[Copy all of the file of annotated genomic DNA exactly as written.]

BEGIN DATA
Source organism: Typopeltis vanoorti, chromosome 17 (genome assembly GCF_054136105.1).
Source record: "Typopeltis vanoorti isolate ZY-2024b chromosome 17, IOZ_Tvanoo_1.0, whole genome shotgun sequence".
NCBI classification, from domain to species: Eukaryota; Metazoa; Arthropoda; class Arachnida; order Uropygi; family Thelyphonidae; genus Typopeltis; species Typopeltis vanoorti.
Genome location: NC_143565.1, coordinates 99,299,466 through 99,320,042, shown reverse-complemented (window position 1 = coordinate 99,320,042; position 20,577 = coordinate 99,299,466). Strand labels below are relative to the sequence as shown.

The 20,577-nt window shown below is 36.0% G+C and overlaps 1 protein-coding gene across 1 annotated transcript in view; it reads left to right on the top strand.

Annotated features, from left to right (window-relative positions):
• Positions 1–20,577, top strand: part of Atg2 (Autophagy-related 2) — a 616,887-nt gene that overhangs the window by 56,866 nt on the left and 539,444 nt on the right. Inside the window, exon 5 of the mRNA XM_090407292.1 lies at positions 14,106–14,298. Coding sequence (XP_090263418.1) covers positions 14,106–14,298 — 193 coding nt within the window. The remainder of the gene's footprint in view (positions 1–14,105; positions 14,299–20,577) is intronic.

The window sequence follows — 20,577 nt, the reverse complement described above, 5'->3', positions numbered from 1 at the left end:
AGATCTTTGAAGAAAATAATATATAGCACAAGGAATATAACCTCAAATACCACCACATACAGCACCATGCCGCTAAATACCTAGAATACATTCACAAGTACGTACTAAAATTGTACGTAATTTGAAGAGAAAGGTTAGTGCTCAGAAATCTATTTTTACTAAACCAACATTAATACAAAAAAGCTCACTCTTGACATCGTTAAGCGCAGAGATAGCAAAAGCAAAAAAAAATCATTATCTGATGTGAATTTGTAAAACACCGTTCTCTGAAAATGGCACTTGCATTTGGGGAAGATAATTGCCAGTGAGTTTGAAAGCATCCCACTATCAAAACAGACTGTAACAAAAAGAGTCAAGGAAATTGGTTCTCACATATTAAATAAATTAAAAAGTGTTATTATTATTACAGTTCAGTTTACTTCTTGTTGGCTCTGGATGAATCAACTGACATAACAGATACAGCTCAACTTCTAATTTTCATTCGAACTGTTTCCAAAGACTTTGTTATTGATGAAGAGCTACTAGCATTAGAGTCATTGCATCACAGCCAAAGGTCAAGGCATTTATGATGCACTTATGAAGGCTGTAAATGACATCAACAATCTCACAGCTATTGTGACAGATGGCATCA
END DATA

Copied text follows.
Source organism: Typopeltis vanoorti, chromosome 17 (genome assembly GCF_054136105.1).
Source record: "Typopeltis vanoorti isolate ZY-2024b chromosome 17, IOZ_Tvanoo_1.0, whole genome shotgun sequence".
NCBI classification, from domain to species: Eukaryota; Metazoa; Arthropoda; class Arachnida; order Uropygi; family Thelyphonidae; genus Typopeltis; species Typopeltis vanoorti.
Genome location: NC_143565.1, coordinates 99,299,466 through 99,320,042, shown reverse-complemented (window position 1 = coordinate 99,320,042; position 20,577 = coordinate 99,299,466). Strand labels below are relative to the sequence as shown.

The 20,577-nt window shown below is 36.0% G+C and overlaps 1 protein-coding gene across 1 annotated transcript in view; it reads left to right on the top strand.

Annotated features, from left to right (window-relative positions):
• Positions 1–20,577, top strand: part of Atg2 (Autophagy-related 2) — a 616,887-nt gene that overhangs the window by 56,866 nt on the left and 539,444 nt on the right. Inside the window, exon 5 of the mRNA XM_090407292.1 lies at positions 14,106–14,298. Coding sequence (XP_090263418.1) covers positions 14,106–14,298 — 193 coding nt within the window. The remainder of the gene's footprint in view (positions 1–14,105; positions 14,299–20,577) is intronic.

The window sequence follows — 20,577 nt, the reverse complement described above, 5'->3', positions numbered from 1 at the left end:
AGATCTTTGAAGAAAATAATATATAGCACAAGGAATATAACCTCAAATACCACCACATACAGCACCATGCCGCTAAATACCTAGAATACATTCACAAGTACGTACTAAAATTGTACGTAATTTGAAGAGAAAGGTTAGTGCTCAGAAATCTATTTTTACTAAACCAACATTAATACAAAAAAGCTCACTCTTGACATCGTTAAGCGCAGAGATAGCAAAAGCAAAAAAAAATCATTATCTGATGTGAATTTGTAAAACACCGTTCTCTGAAAATGGCACTTGCATTTGGGGAAGATAATTGCCAGTGAGTTTGAAAGCATCCCACTATCAAAACAGACTGTAACAAAAAGAGTCAAGGAAATTGGTTCTCACATATTAAATAAATTAAAAAGTGTTATTATTATTACAGTTCAGTTTACTTCTTGTTGGCTCTGGATGAATCAACTGACATAACAGATACAGCTCAACTTCTAATTTTCATTCGAACTGTTTCCAAAGACTTTGTTATTGATGAAGAGCTACTAGCATTAGAGTCATTGCATCACAGCCAAAGGTCAAGGCATTTATGATGCACTTATGAAGGCTGTAAATGACATCAACAATCTCACAGCTATTGTGACAGATGGCATCA